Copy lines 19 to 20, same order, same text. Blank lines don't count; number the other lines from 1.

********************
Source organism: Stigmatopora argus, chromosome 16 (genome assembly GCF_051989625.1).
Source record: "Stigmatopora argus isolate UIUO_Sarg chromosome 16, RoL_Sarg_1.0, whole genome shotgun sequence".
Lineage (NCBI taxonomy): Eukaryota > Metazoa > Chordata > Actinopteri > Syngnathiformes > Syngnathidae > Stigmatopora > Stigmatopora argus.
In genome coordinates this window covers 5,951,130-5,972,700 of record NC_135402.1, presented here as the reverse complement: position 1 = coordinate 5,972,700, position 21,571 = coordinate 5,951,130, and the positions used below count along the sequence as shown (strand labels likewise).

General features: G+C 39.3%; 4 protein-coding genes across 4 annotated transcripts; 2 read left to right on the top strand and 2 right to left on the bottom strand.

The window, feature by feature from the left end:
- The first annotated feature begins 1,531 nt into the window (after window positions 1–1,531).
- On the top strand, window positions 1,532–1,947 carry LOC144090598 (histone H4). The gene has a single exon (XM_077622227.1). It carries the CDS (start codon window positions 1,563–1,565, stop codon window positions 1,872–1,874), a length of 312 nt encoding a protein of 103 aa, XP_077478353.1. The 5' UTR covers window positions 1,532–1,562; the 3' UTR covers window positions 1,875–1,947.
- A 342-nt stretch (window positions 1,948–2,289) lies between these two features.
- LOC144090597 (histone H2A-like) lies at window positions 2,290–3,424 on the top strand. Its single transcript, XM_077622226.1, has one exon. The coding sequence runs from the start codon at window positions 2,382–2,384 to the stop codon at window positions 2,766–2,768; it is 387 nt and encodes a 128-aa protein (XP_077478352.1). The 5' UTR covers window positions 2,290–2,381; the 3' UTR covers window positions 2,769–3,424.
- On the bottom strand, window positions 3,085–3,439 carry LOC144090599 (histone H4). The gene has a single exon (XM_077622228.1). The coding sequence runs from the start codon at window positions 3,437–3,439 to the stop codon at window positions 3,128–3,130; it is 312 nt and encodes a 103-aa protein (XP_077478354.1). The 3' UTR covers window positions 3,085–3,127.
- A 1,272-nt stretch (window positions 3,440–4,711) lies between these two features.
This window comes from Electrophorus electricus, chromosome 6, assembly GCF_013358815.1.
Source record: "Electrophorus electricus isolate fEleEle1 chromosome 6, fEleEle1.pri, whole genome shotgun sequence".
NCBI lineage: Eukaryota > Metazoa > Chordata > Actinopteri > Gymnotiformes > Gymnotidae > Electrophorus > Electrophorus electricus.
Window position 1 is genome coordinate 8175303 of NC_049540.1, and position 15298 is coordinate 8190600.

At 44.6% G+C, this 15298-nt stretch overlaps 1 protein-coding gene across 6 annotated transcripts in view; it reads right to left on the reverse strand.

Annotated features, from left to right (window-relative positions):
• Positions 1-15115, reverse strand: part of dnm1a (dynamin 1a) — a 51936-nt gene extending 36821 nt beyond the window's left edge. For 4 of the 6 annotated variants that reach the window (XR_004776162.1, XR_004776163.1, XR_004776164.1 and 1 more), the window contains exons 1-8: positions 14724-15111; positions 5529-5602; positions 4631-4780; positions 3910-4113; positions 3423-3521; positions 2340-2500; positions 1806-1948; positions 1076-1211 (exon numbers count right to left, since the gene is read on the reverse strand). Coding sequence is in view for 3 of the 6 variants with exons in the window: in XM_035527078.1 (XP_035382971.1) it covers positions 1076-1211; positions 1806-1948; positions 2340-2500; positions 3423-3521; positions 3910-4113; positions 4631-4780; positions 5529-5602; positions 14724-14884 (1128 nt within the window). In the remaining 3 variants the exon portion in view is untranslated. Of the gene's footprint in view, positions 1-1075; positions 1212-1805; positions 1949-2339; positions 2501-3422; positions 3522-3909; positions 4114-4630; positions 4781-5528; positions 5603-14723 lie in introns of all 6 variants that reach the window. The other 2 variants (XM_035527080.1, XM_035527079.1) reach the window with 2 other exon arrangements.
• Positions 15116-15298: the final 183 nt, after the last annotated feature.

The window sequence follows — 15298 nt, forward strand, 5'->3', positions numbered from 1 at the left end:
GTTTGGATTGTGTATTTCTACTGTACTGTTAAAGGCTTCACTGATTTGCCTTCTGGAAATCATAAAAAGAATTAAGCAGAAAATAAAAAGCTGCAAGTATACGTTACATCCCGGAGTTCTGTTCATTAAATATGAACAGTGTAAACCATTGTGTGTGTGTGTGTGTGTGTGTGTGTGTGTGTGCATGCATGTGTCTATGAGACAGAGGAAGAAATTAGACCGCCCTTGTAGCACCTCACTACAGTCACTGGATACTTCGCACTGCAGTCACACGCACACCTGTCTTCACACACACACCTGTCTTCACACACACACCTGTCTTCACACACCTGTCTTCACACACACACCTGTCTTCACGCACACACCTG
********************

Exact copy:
• Positions 1-15115, reverse strand: part of dnm1a (dynamin 1a) — a 51936-nt gene extending 36821 nt beyond the window's left edge. For 4 of the 6 annotated variants that reach the window (XR_004776162.1, XR_004776163.1, XR_004776164.1 and 1 more), the window contains exons 1-8: positions 14724-15111; positions 5529-5602; positions 4631-4780; positions 3910-4113; positions 3423-3521; positions 2340-2500; positions 1806-1948; positions 1076-1211 (exon numbers count right to left, since the gene is read on the reverse strand). Coding sequence is in view for 3 of the 6 variants with exons in the window: in XM_035527078.1 (XP_035382971.1) it covers positions 1076-1211; positions 1806-1948; positions 2340-2500; positions 3423-3521; positions 3910-4113; positions 4631-4780; positions 5529-5602; positions 14724-14884 (1128 nt within the window). In the remaining 3 variants the exon portion in view is untranslated. Of the gene's footprint in view, positions 1-1075; positions 1212-1805; positions 1949-2339; positions 2501-3422; positions 3522-3909; positions 4114-4630; positions 4781-5528; positions 5603-14723 lie in introns of all 6 variants that reach the window. The other 2 variants (XM_035527080.1, XM_035527079.1) reach the window with 2 other exon arrangements.
• Positions 15116-15298: the final 183 nt, after the last annotated feature.